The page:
The Roxette Gazette

After Years Together, EMI’s Roxette Finds Freedom In Owning Its Rights

ArticleDominic Pride • Billboard • Volume 111, Issue 12, Page 16, 23 •

CANNES—When dealing with major labels and publishers, you don’t have to own all your own recording and publishing rights—but it helps. That’s what Per Gessle of Roxette has learned.

Along with his band partner, Marie Fredriksson, Gessle owns the recording rights to the act’s entire catalog of hits—including the cuts on “Have A Nice Day,” an album due outside North America March 22 on EMI. No stateside deal has been signed, but it’s understood that RCA, Capitol, and Epic have been talking to Roxette about issuing the album.

Gessle also owns, through four separate publishing companies, the rights to all of the songs he has written—bar one title, an entry to the Eurovision song contest that is owned by PolyGram’s Sweden Music.

Even among established acts, Roxette’s rights ownership puts the band in a select club. Apart from business-savvy acts such as Pet Shop Boys, most acts end up with their labels owning the rights to their recordings.

Gessle says rights ownership results in obvious financial advantages for Roxette, but even more important is the business freedom it grants the acts.

Evan Lamberg, executive VP of EMI Music Publishing, North America, says it helps to have such a business-savvy person to deal with.

“He’s a great songwriter, but he’s also a great businessman,” Lamberg says of Gessle. “By owning the copyrights, he holds the key.”

The setup also allows for more creative freedom, argues Gessle. “There’s no real A&R,” he says. The duo has worked with producers Clarence Öfwerman and Michael Ilbert, and it “presents” its ideas to Kjell Anderson at EMI Sweden.

Roxette Recordings licenses the tracks to EMI Sweden, and EMI’s London-based international department is working the album in all territories outside of the U.S. The deal is for three albums, including “Have A Nice Day,” with further options.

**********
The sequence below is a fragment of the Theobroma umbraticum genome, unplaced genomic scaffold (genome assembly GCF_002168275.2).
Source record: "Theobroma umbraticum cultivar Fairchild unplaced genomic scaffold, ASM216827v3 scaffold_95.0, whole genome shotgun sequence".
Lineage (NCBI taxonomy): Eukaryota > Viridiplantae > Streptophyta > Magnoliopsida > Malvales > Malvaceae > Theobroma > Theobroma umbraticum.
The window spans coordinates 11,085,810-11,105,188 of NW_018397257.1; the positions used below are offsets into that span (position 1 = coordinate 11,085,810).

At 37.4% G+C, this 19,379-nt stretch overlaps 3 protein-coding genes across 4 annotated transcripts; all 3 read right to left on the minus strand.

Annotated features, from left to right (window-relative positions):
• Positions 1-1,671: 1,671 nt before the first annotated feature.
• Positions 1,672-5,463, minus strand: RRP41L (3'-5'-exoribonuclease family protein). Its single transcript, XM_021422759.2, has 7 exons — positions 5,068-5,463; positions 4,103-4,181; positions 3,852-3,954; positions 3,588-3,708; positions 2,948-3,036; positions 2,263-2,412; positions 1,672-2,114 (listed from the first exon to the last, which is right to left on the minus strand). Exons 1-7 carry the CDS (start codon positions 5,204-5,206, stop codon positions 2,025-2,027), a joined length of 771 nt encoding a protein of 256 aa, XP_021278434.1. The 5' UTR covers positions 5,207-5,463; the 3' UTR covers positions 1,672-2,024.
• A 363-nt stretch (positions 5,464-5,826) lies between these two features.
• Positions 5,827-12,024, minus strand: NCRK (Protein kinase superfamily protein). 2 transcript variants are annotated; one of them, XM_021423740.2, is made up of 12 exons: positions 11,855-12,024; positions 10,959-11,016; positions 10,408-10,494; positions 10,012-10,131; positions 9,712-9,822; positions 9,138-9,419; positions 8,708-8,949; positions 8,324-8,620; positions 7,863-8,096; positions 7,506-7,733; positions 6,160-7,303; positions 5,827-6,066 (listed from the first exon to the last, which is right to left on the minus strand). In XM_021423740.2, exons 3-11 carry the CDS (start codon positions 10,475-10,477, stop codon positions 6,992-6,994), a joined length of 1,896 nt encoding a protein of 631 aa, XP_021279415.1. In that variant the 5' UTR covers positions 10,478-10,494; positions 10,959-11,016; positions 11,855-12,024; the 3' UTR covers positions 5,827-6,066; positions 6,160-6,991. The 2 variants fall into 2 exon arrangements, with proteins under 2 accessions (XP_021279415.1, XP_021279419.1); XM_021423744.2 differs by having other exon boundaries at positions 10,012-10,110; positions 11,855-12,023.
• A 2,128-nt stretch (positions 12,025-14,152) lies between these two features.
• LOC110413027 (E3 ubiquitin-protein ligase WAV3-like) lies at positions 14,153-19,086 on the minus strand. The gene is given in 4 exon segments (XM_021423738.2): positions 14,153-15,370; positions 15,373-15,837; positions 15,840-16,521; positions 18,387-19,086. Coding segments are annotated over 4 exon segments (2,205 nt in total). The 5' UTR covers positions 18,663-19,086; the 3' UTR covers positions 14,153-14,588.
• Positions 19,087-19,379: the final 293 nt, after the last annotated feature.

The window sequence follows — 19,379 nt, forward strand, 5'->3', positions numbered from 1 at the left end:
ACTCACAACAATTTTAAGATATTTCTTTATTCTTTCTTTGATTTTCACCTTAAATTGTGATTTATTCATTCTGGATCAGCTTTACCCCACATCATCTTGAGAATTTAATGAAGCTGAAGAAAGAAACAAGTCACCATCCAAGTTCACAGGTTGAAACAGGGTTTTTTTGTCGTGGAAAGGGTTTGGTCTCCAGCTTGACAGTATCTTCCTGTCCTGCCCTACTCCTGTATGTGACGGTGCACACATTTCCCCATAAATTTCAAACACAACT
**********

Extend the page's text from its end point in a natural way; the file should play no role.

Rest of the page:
The deal is for the world outside the U.S., and not just because of the closure of the group’s previous American label, EMI Re- cords. Even under the last deal, the 1995 hits compilation “Don’t Bore Us, Get Us To The Chorus” was not released by EMI Records in the U.S.; it sold 4 million copies elsewhere in the world, according to the label.

"We have not worked for real [in the U.S.] since “Tourism’ in 1992,” says Gessle. “EMI could not sell our greatest-hits album in America.”

The act’s lack of U.S. success in the middle to late '90s contrasts with its sales throughout the rest of the world. “It was strange, because Roxette is essentially American-sounding music,” says Gessle. “EMI, globally, has been good to us, apart from the U.S. At home, in Southeast Asia … it’s worked everywhere, apart from in America.”

The current album retains what Gessle calls the “Roxette trademark” of power choruses and guitar-pop tunes. However, cuts like “Stars” incorporate a Eurodisco feel.

The first single, “Wish I Could Fly,” was No. 20 on Music & Media’s Eurochart Hot 100 Singles chart for the week of March 6. The track has also hit No. 1 in the magazine’s Border Breakers chart, which tracks the progress of continental European repertoire beyond its country of sign-ing. The single was commercially released March 8.

“Wish I Could Fly” has a Todd Terry mix, a formula that has managed to get other singles airplay in markets such as the U.K., where programmers are more style- and format-conscious. Gessle has not always been a fan of such treatments.

“America has always wanted different remixes for radio; for example, [they put] sax solos in ‘Listen To Your Heart’ instead of guitar solos,” he says. “People shouldn’t buy our records if they don’t like guitars. I used to be against it. Now I don’t have a problem with it.”

Assistance in preparing this story was provided by Kai R. Lofthus in Oslo.